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Friday, June 3, 2011

Iron for Health: Treating Anemia with Supplements and Natural Sources of Iron

Surprisingly, Iron deficiency is not that uncommon even in developed countries. As per an estimate about nine percent of adolescent girls and eleven percent of females over the age of fifty years in Australia and New Zealand suffer from iron deficiency. The incidence of iron deficiency in developing countries in the Asian and African continent is as high as 40%among females in the reproductive age group.  Iron plays a crucial role in physical endurance and overall health.

Iron for Good Health: Symptoms of Iron Deficiency Anemia

Iron is an integral part of hemoglobin, a component of red blood corpuscles, which determines the oxygen carrying ability of the blood. Iron is also a part of myoglobin, which is responsible for supplying oxygen to the muscles.  
Fatigue is more
often associated
with Iron deficiency
Food is the primary source of iron for human body and poor nutrition, excessive internal bleeding due to cancer or stomach ulcer or due to some type of cancer may result in iron deficiency. Though the initial symptoms associated with the condition are fairly limited, prolonged inadequacy of iron may result in the following symptoms,
  • Weakness and Fatigue which may result in decreased ability to perform strenuous or even routine activities. Constant feeling of tiredness is a critical symptom of iron deficiency anemia 
  • Breathlessness and shortness of breath on the slightest excretion
  • Palpitations or increased consciousness of one’s heart beat along with profuse perspiration is also indicative of iron deficiency
  •  Increased susceptibility to infections can make the individual prone to develop secondary infections like toenail fungus or hangnails
  • Menstrual irregularities are observed among females. Severe iron deficiency is associated with amenorrhea or complete lack of menses.
Paleness, pallor and white coating on the tongue are some of the signs which are indicative of anemia and iron deficiency.

Recommended Dietary Intake (RDI) for Iron: Iron Toxicity and Guidelines for using of Supplements

The Recommended Dietary Allowance of Iron is about 12-16 mg per day in women during their reproductive age and falls to 5-7 mg per day after menopause. The RDI for adult men is 7 mg per day. The RDI for pregnant and lactating women is slightly higher than the regular recommended requirement due to increased demand of the growing child.
However it is always recommended to consult your physician before taking iron supplements as excess of iron can be detrimental to health. Studies have linked excess of iron and iron toxicity with increased risk of developing chronic disease including heart disease and colon cancer.
It is advised that extra iron is not required unless a person suffers from iron deficiency.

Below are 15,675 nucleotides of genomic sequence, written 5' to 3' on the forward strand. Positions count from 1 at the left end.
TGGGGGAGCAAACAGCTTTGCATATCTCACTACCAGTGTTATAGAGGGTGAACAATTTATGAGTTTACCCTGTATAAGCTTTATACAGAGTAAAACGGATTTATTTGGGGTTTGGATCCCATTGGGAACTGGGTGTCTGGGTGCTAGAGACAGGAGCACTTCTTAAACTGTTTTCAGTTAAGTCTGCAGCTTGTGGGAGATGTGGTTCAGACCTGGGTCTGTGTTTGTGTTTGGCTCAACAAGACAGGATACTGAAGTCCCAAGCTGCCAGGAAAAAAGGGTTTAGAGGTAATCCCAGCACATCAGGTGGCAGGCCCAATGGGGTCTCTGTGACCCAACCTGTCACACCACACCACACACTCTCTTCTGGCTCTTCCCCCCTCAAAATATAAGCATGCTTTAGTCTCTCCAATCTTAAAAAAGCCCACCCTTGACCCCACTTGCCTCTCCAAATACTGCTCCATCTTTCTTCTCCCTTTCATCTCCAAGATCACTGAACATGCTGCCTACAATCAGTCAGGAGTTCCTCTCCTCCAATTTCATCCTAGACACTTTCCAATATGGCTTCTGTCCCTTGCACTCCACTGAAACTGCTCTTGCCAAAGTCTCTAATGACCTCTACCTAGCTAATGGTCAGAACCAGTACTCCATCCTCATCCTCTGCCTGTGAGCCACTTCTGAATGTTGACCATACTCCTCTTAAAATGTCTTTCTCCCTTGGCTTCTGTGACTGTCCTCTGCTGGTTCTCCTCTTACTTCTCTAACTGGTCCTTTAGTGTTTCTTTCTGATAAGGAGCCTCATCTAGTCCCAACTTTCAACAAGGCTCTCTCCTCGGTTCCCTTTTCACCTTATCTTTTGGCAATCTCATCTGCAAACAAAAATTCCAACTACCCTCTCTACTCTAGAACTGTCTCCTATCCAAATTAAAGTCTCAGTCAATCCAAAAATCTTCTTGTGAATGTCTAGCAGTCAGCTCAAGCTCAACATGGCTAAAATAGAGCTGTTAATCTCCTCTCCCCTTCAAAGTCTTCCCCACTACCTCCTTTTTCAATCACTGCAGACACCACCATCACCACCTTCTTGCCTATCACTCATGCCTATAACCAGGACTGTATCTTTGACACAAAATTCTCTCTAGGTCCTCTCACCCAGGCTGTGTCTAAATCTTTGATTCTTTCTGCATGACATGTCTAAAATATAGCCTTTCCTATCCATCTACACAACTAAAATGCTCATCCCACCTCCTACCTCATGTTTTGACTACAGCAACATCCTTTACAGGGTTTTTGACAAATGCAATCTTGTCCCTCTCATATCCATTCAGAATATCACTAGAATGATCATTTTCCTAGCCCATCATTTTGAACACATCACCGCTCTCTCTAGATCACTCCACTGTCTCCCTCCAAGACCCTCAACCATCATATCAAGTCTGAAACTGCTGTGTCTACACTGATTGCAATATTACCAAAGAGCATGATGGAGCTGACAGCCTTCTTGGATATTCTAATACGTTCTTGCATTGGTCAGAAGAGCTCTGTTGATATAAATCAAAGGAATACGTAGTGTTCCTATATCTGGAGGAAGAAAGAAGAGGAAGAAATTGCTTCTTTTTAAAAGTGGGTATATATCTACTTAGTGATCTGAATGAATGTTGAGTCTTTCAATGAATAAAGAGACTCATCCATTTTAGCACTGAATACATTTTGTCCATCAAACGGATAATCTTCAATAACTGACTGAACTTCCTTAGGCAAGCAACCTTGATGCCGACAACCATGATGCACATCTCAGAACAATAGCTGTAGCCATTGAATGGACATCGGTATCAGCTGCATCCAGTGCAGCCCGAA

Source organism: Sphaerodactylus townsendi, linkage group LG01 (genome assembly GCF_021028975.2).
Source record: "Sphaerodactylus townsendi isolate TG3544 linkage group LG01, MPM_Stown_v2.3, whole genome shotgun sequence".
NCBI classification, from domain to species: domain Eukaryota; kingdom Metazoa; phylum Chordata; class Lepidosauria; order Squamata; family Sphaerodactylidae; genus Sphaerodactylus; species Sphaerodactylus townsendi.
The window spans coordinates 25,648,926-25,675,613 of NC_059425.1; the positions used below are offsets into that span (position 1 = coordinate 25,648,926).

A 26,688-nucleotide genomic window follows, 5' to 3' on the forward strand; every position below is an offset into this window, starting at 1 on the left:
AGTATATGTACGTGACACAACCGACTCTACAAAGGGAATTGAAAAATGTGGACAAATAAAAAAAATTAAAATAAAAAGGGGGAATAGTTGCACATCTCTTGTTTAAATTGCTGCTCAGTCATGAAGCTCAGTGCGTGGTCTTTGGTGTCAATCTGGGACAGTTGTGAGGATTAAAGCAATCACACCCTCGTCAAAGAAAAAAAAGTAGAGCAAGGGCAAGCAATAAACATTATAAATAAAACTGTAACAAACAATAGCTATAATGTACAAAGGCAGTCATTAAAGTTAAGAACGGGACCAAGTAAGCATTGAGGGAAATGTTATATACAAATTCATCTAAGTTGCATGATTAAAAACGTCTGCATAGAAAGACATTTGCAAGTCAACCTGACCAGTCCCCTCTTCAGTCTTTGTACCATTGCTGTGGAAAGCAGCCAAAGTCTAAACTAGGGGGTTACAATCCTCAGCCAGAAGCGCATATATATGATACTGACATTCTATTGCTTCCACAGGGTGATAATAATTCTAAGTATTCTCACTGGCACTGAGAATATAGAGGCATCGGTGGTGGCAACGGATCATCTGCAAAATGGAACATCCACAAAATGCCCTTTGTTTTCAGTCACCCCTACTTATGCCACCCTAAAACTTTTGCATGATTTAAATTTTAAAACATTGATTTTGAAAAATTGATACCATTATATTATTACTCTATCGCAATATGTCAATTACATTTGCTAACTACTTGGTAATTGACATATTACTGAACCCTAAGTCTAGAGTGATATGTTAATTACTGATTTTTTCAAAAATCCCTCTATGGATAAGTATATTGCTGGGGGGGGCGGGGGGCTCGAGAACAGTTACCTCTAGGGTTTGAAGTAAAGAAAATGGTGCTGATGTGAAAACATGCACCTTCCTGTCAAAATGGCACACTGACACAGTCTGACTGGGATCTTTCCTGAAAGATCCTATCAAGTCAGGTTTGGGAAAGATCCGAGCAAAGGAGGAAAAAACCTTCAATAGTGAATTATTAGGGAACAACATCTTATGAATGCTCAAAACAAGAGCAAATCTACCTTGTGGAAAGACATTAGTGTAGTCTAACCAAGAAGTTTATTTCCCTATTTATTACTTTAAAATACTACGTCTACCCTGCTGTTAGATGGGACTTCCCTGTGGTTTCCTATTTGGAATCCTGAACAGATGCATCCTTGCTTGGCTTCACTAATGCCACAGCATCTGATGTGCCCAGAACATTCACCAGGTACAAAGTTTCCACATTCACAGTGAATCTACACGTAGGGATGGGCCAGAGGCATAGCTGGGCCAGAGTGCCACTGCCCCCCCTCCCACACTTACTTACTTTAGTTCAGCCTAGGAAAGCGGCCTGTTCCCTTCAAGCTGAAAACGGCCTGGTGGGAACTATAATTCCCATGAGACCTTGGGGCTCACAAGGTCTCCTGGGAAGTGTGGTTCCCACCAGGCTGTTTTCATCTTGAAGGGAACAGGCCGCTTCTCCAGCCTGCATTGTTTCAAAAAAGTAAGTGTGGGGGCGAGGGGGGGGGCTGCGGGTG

• Iron is best absorbed on empty stomach; however iron supplements on empty stomach may result in gastric upset and increase the risk of gastro-esophageal reflux disease.
  • Iron tends to interfere with the action of antibiotics and certain other medications. Always inform your doctor about the supplements that you take.
  • Never take iron supplements for more than six months without getting your blood hemoglobin evaluated. Six months are adequate to replenish the deficiency of iron.
  • Red Wine improves
    Iron Absorption
  • Never take iron supplements without doctor’s advice. Some individuals suffer from a disease called hemochromatosis, which is an inherited disorder in which an individuals body absorbs too much of iron
Natural Sources of Iron: Iron Supplements for Anemia

Non Vegetarian diet and animal sources of iron including liver, beef and lamb are best sources of iron. Unfortunately Vegetarian diet has limited sources of iron and is absorbed less actively. However, including 500 mg of Vitamin C in your diet can double the absorption of iron from vegetarian sources. Some of the vegetarian sources of Iron include,
·         Vegetables like eggplant and cabbage, beans and peas
·         Dried fruits like apricots and raisins
·         Kelp, blackstrap molasses and Wheat bran are also good sources of iron
·         Pumpkin seeds, squash seeds and sunflower seeds are also some of the natural sources of iron
·         Brewer’s Yeast and Red wine are also other sources that allow easy absorption of iron

6 comments:

  1. Thanks for writing the blog. I like such a great idea. The most important use of iron supplements is to treat iron deficiency anemia. Best Iron Supplement for Anemia

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  4. good blog :) here's a website about anemia if further info is needed http://www.whatisanemia.info

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  5. It is a resourceful article. Thank You for it. However I would like to add that it is difficult to supplement the mentioned food sources on a daily lifestyle. That is why I take vita4life’s iron supplements. These are FDA approved best iron supplement.

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